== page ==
Sunday 4 October 2009

Movie Review: A Fistful Of Dollars (1964)

The seminal Spaghetti Western, A Fistful Of Dollars created a sub-genre, launched the career of Clint Eastwood and established Sergio Leone as a visionary director.

The Man With No Name (Eastwood), sometimes called "Joe", is an an expert gunslinger and arrives on a mule to the small town of San Miguel along the Mexico/US border. The town is dominated by two families vying for control of the cross-border illegal trade: the Baxters smuggle weapons while the Rojos deal in alcohol. The two families are busy trying to kill each other, and the coffin-maker understandably operates the only thriving business in town.

"There's money to be made in a place like this", proclaims "Joe", and he proceeds to alternately offer his services to the two families, getting rich as he plays them off against each other. Eventually the war between the families escalates to massacres and an epic final showdown between two men left standing

Despite not being able to communicate with his one English-speaking TV actor, Leone somehow harnessed the Spanish desert, a shoestring budget, and a supporting cast of Italians and Germans into a sly remake of the then-forgotten Japanese film Yojimbo. Ennio Morricone provides a sparse yet haunting soundtrack like no other, and Leone unleashes his artistry with several stylistic signatures, from tight focus shots on the eyes to dramatically staged operatic duels filmed from unique and dynamic angles.

A Fistful Of Dollars perfected the persona and image of the willing-to-kill anti-hero, a man so jaded he barely bothers to speak or introduce his name. His only virtue is that he is - perhaps - a bit less evil than all else that surrounds him. And maybe the Man With No Name is not a man at all, just a manifestation of death roaming the land as a symbol of the frontier's mortal dangers.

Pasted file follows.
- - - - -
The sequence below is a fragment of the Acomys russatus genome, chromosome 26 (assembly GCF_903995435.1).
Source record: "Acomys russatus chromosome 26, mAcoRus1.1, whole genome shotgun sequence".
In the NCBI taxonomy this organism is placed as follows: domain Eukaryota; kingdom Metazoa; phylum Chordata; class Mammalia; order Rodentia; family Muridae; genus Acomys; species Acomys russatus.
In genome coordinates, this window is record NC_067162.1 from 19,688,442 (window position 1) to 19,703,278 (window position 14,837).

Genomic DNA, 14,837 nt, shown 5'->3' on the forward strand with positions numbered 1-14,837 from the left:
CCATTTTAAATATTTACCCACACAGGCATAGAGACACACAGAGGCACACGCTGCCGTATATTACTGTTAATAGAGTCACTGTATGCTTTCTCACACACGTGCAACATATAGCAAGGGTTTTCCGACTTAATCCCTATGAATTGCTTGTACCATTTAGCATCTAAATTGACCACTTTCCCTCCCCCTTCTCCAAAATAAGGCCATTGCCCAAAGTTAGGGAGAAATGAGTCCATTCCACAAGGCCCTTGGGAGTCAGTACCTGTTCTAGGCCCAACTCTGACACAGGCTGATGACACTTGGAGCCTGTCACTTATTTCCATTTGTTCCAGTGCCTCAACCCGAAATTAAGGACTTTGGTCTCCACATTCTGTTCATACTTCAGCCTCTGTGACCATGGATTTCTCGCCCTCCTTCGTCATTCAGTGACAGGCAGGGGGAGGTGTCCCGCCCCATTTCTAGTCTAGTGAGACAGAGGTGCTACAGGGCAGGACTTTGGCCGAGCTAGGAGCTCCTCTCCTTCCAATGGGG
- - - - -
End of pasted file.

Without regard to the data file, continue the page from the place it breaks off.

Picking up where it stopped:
With his poncho, ever-present cigarillo, and cynical soft-spoken style, Eastwood dominates the film to the point where the plot does not really matter -- only this character's next step is relevant. The colourful Rojos, with Gian Maria Volonte terrific as Ramon, are evil in the most brutally cartoonish manner. The feminine interest, in the form of Ramon's mistress Marisol (played by Marianne Koch, who says about five words in the entire film), is a suitably vague victim in this savage borderland.

Leone stages the wild set-pieces as baroque tableaux of bloody carnage fuelled by Morricone's mesmerizing music: the initial gun-fight with the Baxter cowboys; the overblown massacre by the river; the cemetery shoot-out; the prisoner exchange scene; one family slaughtering the other; and the final showdown are all over-the-top odes to death.

Hailing the merits of complex simplicity, A Fistful Of Dollars is low-budget rising to excellence.

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